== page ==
Collect the outside layers together. As far as I can tell, the only difference between the two external layers is that the one is dyed blue. So you can mix them together if you want!
I realized WHY they make them blue though, because the white colored layer gets easily discolored and gross looking. So mixing might be a good idea overall!
Step 4: Parchment Paper Sandwhich
Put parchment paper around your plastic so it doesn't stick to anything and make a huge mess
Step 5: Melt 200C/400F 5 Minutes
Put something heavy on top of your plastic parchment paper sandwich and let it melt. It should be all melted well in about 5 minutes.
Wikipedia says Polypropylene melts at 130 to 171 °C (266 to 340 °F; 403 to 444 K), and I actually set my skillet a little bit lower than 200C (like 175C) after it has heated up for a while. If you are using an oven, I would aim for a lower temperature as you will get more smooth heating overall. The Electric skillet method tends to need a bit higher heat because the top surface isn't heated.
Step 6: Keep Cool Under Pressure
Take your plastic sandwich away from the heat, and let it cool. You will likely need to keep the weights on it to stop it from curling up as it cools.
If Needed: Fold and Re-Melt to Desired Thickness
Chances are your first melting might come out too thin (especially if you don't have many masks). No problem! Just fold the plastic into about the thickness you need, and re-melt it together.
Step 7: Laser Cut the Plastic Sheets
The reason we made big flat sheets, is because then it is super easy to use them with a laser cutter!
Polypropylene is not many people's first choice for laser cutting, but it's not too terrible to cut. It tends to have meltier edges than something nice like acrylic, but if you cut it with quick movements, it should be fine. These won't be good for making super refined parts that need high precision tolerances (like intricate gears), but should be fine for more laser cutting purposes! Don't make your sheets super duper thick, or they will be a bit more tough to cut through with most regular laser cutters.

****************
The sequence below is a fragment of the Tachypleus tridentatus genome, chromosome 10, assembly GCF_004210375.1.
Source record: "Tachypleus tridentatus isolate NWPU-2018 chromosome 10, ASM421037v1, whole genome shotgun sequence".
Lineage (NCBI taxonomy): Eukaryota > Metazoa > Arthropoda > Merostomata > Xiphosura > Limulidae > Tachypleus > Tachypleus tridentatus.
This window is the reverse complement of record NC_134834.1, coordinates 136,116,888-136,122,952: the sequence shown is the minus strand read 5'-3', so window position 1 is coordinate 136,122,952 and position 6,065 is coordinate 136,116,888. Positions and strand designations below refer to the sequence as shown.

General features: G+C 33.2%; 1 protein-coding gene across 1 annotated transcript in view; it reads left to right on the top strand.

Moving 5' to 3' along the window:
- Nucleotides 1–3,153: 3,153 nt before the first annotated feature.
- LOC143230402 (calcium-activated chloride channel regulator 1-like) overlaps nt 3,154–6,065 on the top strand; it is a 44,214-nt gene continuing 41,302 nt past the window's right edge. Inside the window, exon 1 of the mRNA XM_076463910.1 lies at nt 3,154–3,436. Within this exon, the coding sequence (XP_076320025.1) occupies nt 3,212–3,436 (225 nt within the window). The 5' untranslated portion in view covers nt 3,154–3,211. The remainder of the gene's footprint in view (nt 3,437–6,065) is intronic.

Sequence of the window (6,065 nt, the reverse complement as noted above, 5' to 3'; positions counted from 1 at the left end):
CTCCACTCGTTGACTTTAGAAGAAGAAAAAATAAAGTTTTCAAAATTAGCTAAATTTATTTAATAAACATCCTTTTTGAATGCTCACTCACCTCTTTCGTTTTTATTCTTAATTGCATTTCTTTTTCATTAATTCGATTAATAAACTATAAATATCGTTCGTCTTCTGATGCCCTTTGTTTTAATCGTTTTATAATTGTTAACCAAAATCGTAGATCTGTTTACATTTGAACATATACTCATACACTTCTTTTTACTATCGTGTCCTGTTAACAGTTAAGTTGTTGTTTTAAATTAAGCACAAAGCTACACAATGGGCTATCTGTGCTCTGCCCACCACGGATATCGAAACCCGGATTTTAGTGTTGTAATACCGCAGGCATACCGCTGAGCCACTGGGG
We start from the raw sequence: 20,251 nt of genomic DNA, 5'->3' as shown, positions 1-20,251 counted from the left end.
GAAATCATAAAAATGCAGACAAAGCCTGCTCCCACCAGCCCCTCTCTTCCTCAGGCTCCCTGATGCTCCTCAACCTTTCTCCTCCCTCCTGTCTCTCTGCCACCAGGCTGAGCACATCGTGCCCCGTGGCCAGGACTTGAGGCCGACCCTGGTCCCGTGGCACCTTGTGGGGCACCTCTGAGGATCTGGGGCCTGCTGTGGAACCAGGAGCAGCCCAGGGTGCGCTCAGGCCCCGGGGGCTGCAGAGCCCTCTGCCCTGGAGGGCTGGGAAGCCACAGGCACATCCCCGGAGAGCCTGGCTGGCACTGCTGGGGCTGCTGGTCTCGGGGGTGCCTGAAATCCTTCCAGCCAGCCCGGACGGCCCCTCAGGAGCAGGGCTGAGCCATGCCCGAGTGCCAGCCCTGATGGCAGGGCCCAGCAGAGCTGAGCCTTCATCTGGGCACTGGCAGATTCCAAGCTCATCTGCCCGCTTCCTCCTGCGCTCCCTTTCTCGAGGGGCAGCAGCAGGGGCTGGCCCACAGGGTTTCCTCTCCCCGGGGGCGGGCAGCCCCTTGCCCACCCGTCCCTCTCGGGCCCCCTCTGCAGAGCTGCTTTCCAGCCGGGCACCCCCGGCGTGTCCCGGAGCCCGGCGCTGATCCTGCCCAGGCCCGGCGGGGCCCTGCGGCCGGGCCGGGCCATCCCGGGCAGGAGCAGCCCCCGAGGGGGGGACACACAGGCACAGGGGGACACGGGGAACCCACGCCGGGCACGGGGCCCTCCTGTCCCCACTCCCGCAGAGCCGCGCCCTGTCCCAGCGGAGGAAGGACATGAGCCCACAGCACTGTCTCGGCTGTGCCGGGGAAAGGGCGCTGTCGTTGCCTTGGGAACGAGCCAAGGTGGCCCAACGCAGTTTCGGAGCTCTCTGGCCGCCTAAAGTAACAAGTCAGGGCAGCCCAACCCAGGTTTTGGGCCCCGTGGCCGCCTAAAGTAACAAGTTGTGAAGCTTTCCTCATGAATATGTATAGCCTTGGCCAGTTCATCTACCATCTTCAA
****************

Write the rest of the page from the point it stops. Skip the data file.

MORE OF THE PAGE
Load your sheet in, load up the design, and cut out your design!
I remixed a design from the NIH, my remix is posted above in the materials section.
from a sheet made from about 14 garbage masks, I made 2 ear savers, but probably could have gotten at least 3, if i tessalated 3 designs together. If you make a big sheet you can make a bunch of these things!
*notice how the pure white ones turn out gross looking? I think it's because of the wood and parchment paper getting scorched a bit
Step 8: Option: Mix With Other Polypropylene Recycling
Lots of disposable plastics are made with polypropylene which means you can combine them! Peanut butter lids, some yogurt containers, and more are made from Polypropylene. Just look for the "5" or "PP" plastic recycling symbol.
*** NOTE PLEASE DONT GO MELT PLASTIC THAT YOU DON"T KNOW WHAT IT IS!
PP itself shouldn't off-gas bad fumes, but some people say that there might be additives or inks that might make bad smells, so always do this in a well ventilated area!
Just lay down a bunch of PP lids on your parchment paper, and then use your salvaged face mask materials on top. They are great at filling in the gaps between circles! Melt and cut just like instructed before!
Step 9: Alternative: Machine the Blanks
Now you have nice, even, homogeneous, blank sheets of Polypropylene. There's all sort of things you can do with this! You could melt them down and squeeze them into thicker blocks or bricks to do things like using a lathe to make pens or chess pieces (like these folks have a nice video showing how to do this with HDPE (another thermoplastic)
Participated in the